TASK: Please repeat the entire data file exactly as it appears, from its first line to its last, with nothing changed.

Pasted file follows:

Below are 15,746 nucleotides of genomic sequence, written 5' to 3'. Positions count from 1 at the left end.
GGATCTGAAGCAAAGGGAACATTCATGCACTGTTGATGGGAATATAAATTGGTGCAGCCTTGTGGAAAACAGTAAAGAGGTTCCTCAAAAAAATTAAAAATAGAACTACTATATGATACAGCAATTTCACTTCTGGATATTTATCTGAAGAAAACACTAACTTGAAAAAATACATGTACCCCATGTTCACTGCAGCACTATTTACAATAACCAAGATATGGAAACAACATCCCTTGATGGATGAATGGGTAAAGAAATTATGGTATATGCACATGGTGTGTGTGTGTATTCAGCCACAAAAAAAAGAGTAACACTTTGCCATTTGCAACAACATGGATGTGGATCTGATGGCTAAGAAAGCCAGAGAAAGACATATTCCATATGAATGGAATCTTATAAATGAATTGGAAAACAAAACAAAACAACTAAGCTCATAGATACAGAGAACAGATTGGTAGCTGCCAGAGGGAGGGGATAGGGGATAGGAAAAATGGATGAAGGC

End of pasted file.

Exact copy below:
Below are 15,746 nucleotides of genomic sequence, written 5' to 3'. Positions count from 1 at the left end.
GGATCTGAAGCAAAGGGAACATTCATGCACTGTTGATGGGAATATAAATTGGTGCAGCCTTGTGGAAAACAGTAAAGAGGTTCCTCAAAAAAATTAAAAATAGAACTACTATATGATACAGCAATTTCACTTCTGGATATTTATCTGAAGAAAACACTAACTTGAAAAAATACATGTACCCCATGTTCACTGCAGCACTATTTACAATAACCAAGATATGGAAACAACATCCCTTGATGGATGAATGGGTAAAGAAATTATGGTATATGCACATGGTGTGTGTGTGTATTCAGCCACAAAAAAAAGAGTAACACTTTGCCATTTGCAACAACATGGATGTGGATCTGATGGCTAAGAAAGCCAGAGAAAGACATATTCCATATGAATGGAATCTTATAAATGAATTGGAAAACAAAACAAAACAACTAAGCTCATAGATACAGAGAACAGATTGGTAGCTGCCAGAGGGAGGGGATAGGGGATAGGAAAAATGGATGAAGGC